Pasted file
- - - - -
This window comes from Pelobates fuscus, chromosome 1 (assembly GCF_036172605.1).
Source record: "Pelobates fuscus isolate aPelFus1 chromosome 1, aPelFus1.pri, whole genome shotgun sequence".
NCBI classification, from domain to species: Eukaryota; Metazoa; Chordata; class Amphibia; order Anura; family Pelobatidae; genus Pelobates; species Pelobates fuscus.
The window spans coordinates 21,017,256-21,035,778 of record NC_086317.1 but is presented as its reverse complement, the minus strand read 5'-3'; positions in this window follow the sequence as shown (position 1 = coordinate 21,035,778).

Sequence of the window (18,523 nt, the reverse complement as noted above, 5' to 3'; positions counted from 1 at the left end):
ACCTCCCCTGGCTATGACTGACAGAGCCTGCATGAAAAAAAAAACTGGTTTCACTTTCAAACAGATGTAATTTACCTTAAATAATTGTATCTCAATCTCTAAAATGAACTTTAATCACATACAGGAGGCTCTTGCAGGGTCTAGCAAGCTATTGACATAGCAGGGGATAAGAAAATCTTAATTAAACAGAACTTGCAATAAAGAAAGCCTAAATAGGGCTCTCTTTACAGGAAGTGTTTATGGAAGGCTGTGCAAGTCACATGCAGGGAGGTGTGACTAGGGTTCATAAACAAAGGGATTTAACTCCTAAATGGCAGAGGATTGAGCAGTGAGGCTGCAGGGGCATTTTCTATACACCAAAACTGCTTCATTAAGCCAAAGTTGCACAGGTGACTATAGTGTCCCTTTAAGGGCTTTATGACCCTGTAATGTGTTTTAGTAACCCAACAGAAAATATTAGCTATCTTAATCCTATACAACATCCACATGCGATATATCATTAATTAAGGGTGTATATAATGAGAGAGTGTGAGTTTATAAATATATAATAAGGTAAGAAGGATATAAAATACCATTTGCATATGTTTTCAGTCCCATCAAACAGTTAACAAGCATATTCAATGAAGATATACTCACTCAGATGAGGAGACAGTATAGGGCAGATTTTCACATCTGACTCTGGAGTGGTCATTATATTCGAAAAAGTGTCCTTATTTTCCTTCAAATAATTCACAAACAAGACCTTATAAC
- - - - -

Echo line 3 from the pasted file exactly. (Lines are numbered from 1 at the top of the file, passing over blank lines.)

NCBI classification, from domain to species: Eukaryota; Metazoa; Chordata; class Amphibia; order Anura; family Pelobatidae; genus Pelobates; species Pelobates fuscus.